At Visit 2, which will occur 24 hours to 7 days after Visit 1 in order to minimize risk of asthma exacerbation, the participants will again have baseline spirometry. Baseline exhaled nitric oxide will be performed. Eucapnic Voluntary hyperventilation testing will then be performed. They then will have a second exhaled nitric oxide quantification, will undergo sputum induction and then have peripheral blood drawn for microRNA analysis, all occurring after EVH testing. In total, including time for questions and recovery, the time for Visit 2 will be approximately 2 hours.

  Eligibility

Ages Eligible for Study:   18 Years to 70 Years
Genders Eligible for Study:   Both
Accepts Healthy Volunteers:   Yes
Sampling Method:   Non-Probability Sample
Study Population

EIB is one of the most common triggers of bronchospasm in asthmatics. It is identified as a trigger in 80-90% of asthmatics. It also occurs frequently (10-15%) in healthy volunteers without asthma. Inclusion of a heterogenous population of asthmatics and non-asthmatics will help provide much needed information to help compare/contrast EIB that occurs in these two groups.

Criteria

Inclusion Criteria:

  1. Men and women
  2. History of physician-diagnosed asthma
  3. Age between 18 and 70 years old.
  4. Females of childbearing age may participate only if they have a negative pregnancy test, are non-lactating, and agree to practice an adequate birth control method (abstinence, combination barrier and spermicide, or hormonal) for the duration of the study. These requirements for contraception also apply to women who may have irregular or absent menstrual periods.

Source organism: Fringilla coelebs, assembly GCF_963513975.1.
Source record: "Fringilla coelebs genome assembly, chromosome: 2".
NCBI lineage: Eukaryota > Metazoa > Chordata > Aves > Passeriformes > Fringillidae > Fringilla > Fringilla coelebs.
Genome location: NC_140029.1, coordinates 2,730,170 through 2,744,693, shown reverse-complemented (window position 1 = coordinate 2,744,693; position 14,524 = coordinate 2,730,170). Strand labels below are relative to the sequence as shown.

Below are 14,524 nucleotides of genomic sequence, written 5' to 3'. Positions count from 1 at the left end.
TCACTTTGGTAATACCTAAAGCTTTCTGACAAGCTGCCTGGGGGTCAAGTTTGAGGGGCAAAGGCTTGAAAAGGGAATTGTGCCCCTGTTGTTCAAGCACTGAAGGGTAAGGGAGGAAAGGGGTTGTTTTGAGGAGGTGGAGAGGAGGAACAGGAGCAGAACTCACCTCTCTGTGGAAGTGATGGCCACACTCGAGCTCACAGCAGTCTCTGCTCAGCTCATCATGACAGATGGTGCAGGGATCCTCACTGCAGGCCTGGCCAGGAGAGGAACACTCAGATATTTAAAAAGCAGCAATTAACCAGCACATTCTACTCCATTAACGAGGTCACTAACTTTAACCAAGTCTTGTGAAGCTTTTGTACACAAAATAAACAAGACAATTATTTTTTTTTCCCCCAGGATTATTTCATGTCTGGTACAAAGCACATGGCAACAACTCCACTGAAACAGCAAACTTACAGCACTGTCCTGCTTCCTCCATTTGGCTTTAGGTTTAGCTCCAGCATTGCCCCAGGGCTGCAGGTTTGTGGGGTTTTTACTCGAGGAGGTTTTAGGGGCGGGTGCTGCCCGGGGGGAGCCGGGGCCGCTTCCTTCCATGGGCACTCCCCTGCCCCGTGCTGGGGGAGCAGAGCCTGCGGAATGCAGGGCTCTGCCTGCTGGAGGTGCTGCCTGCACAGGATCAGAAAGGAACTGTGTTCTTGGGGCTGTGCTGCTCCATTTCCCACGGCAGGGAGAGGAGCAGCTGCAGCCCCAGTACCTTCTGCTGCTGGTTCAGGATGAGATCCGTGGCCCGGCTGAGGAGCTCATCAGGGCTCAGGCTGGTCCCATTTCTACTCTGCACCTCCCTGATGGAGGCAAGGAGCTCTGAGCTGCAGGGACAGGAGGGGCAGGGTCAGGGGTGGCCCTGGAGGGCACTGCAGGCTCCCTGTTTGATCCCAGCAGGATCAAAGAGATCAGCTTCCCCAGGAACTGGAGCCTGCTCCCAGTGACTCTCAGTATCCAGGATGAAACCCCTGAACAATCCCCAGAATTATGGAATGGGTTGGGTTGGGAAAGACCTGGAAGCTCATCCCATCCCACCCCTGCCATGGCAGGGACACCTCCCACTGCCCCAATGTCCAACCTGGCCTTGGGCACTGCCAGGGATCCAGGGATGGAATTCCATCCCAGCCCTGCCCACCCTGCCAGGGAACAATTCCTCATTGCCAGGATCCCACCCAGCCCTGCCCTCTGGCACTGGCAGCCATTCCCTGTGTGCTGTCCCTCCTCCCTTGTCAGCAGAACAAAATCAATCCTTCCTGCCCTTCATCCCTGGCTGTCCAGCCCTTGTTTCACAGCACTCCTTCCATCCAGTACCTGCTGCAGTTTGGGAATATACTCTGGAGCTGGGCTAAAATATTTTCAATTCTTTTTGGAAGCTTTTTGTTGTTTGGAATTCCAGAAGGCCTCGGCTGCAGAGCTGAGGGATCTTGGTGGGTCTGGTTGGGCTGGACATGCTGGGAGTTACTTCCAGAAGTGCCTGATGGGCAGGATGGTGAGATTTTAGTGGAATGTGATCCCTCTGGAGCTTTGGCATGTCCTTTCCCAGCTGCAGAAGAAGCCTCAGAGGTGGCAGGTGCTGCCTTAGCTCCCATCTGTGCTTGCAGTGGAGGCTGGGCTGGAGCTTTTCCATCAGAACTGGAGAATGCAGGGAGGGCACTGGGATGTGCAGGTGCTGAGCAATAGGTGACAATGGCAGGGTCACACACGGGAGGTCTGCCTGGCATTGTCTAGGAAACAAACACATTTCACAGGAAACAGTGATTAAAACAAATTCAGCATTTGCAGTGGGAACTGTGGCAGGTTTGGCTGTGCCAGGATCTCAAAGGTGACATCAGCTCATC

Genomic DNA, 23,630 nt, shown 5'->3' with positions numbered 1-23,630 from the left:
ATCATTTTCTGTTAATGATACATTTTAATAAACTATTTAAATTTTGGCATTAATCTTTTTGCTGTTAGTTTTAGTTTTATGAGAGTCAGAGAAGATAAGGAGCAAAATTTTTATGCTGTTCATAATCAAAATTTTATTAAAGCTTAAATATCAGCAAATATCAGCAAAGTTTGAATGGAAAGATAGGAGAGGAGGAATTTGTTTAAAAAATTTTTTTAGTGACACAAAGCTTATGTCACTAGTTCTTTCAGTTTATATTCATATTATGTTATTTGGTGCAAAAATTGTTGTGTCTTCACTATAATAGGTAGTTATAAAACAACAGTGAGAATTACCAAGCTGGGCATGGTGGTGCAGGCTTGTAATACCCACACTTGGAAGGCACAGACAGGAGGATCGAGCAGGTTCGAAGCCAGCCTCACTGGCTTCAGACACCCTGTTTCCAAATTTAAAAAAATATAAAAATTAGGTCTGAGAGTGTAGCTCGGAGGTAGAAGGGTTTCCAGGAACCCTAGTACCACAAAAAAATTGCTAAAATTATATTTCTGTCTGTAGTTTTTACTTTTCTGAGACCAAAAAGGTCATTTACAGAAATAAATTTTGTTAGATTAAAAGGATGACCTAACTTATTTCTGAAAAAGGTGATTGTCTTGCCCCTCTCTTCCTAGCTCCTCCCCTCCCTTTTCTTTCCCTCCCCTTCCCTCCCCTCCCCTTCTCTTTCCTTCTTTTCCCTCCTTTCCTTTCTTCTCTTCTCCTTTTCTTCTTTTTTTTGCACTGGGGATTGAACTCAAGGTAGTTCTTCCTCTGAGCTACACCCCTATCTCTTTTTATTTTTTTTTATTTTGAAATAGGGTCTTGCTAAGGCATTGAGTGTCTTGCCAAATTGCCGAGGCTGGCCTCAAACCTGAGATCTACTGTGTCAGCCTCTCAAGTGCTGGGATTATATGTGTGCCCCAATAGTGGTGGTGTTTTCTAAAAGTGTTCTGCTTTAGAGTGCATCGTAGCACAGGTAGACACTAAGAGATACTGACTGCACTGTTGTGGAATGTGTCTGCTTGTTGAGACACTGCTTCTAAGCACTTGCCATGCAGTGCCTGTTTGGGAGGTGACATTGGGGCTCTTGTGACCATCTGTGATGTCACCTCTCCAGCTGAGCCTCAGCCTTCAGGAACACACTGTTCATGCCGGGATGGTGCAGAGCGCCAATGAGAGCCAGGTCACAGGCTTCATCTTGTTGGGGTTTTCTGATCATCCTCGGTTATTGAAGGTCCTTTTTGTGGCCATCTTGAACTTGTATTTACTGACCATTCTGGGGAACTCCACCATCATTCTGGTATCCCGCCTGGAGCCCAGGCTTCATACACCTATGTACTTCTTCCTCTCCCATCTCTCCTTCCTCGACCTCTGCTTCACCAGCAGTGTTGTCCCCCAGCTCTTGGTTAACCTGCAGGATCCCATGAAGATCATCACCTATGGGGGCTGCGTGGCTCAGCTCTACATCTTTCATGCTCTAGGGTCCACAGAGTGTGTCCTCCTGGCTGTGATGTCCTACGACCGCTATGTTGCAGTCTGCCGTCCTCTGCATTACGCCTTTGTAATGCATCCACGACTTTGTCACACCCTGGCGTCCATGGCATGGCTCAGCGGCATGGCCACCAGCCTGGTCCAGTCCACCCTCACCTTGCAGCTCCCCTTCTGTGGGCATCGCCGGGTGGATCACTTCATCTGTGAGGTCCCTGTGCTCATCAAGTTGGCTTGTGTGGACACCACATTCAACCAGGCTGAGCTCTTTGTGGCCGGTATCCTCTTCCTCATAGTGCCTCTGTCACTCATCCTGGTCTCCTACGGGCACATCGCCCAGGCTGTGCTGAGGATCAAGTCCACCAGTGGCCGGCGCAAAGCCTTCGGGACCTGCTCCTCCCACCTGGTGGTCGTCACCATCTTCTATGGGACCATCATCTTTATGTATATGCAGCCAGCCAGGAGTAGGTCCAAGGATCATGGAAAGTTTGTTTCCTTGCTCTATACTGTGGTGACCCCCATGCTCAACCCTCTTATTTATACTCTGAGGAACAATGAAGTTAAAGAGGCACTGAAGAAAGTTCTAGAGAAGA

5. Non-smoker for 6 months or longer
  6. Less than 10 pack year (number of packs per day (x) years of smoking = pack years) smoking history

Exclusion Criteria:

  1. Objective evidence of severe lung impairment on pulmonary function testing performed at the beginning of the study.
  2. Participation in another interventional research trial
  3. Unable to provide consent
  4. Pregnancy
  5. Asthma exacerbation within the last 4 weeks.
  6. History of severe reaction to allergy skin testing
  Contacts and Locations
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Please refer to this study by its ClinicalTrials.gov identifier: NCT00701025

Locations
United States, Ohio
The Ohio State University
Columbus, Ohio, United States, 43210
Sponsors and Collaborators
Ohio State University
Investigators
Principal Investigator: Jonathan P. Parsons, M.D. Ohio State University
  More Information

No publications provided

Responsible Party: Jonathan P. Parsons, The Ohio State University
ClinicalTrials.gov Identifier: NCT00701025     History of Changes
Other Study ID Numbers: 2007H0189
Study First Received: June 17, 2008
Last Updated: February 8, 2011
Health Authority: United States: Institutional Review Board

Keywords provided by Ohio State University:
inflammation in asthmatic and non-asthmatic participants

Additional relevant MeSH terms:
Bronchial Spasm
Asthma, Exercise-Induced
Bronchial Diseases
Respiratory Tract Diseases
Asthma
Respiratory Hypersensitivity
Hypersensitivity, Immediate
Hypersensitivity
Immune System Diseases

ClinicalTrials.gov processed this record on July 22, 2014